First Aid for Talcum Powder Poisoning Victims
If a mother is advised to keep a product away from their child why would one use it on them in the first place?
Tuesday, April 2, 2019 - Thousands of babies are poisoned by talcum powder every year. Johnson's Baby Powder has a warning label to alert mothers to keep this product away from children and do not inhale the talc dust. Users of Johnson's Baby Powder should apply the product slowly and gently so as not to kick up a dust storm of potentially deadly talc. Dove Medical warns that the symptoms of ingesting or breathing talc dust can be severe and require hospitalization.
Mothers using Johnson's Baby Powder on their child's bottom are warned to be careful and avoid getting talc in the baby's genitals or the mouth, nose, or eyes, or letting them breathe in the fumes. It is difficult to tell if a baby has been poisoned by talcum powder as the infant cannot speak to tell their mother that something is wrong and crying may be mistaken for being hungry. The first sign of talcum powder poising if the baby ingested talcum powder is crying, followed by vomiting. If the talc poison has entered the baby's lungs mothers should listen for wheezing and coughing when the child breathes. If the powder has entered the eyes, the baby will rub them causing them to redden. Talcum powder cancer lawyers are available for a free no obligation consultation before filing a claim in the united states.
If a mother suspects their baby has ingested talcum powder they should immediately call 911 followed by a call to the Poison Control Center where she will be asked predetermined questions and then given steps to take to keep the baby comfortable until help arrives. Mothers are advised to wipe the child's hands, face, mouth, and eyes but not to try and induce vomiting. As with any form of poisoning take the bottle away from the infant's reach but also keep it nearby to show to the paramedics. Dove Med reports "Inhalation of talcum powder can result in severe complications and acute respiratory distress, especially in babies and children, necessitating immediate medical attention. The outcome may depend upon timely medical support; deaths have also been reported. Long-term use of talc is suspected to cause ovarian cancer and breathing talc dust may cause mesothelioma, a form of pulmonary damage to the lining of the lungs."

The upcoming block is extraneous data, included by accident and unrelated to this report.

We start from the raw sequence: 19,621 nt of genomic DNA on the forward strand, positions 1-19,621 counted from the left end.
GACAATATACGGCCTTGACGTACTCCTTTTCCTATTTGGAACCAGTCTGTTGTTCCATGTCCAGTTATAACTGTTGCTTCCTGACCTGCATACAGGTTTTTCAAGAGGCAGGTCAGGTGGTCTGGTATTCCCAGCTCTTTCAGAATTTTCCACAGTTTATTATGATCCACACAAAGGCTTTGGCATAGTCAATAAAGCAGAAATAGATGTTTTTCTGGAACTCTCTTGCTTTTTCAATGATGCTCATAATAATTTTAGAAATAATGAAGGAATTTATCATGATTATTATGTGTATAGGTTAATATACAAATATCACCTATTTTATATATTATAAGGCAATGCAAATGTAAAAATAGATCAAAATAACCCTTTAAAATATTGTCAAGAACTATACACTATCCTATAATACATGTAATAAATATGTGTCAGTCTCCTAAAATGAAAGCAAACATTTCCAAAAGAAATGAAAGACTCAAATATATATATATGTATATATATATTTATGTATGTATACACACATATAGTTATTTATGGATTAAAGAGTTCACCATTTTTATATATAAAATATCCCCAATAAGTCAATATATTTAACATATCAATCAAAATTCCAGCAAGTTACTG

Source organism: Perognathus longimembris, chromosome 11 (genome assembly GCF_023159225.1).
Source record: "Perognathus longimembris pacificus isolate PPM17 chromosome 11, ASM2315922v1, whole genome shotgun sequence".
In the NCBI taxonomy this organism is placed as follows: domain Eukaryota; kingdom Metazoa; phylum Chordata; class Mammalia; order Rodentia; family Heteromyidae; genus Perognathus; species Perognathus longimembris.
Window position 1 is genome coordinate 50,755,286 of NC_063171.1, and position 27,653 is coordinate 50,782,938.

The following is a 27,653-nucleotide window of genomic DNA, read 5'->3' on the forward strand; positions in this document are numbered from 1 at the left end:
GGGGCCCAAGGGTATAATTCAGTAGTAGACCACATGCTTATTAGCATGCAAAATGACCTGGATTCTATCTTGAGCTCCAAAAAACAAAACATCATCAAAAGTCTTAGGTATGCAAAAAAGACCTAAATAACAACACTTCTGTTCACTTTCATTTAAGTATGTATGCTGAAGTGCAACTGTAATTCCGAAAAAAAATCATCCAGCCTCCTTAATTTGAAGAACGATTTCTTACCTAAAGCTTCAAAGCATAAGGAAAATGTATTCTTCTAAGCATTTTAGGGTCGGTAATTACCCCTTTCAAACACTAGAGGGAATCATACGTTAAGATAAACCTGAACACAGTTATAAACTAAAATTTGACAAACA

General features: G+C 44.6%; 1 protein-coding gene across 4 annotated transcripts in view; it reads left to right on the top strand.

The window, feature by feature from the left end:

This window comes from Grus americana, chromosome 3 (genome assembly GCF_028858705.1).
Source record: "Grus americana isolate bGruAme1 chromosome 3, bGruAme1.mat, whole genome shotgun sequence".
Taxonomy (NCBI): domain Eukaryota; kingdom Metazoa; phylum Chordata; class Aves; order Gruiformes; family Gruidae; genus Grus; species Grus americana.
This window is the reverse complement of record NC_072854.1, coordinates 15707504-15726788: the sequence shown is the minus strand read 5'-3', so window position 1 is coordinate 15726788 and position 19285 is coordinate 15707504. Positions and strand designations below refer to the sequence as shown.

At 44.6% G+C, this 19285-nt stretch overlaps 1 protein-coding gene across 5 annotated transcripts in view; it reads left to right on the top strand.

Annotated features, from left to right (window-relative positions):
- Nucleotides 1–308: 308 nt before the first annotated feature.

In order to avoid acute talcum powder poisoning and also long-term cancer risks, people are advised to use cornstarch instead. Cornstarch is a food item and as such has been tested by the Food and Drug Administration (FDA) and its purity guaranteed, Talc is classified as a cosmetic and the public has no such health guarantee. Cornstarch has the same ability to absorb wetness and reduce friction as well or better than talc and is a natural byproduct of corn silk. If you must continue to use talc, do not apply the powder near a baby's head or face. Keep talcum powder out of the reach of small children and never give the bottle to the child to use as a toy.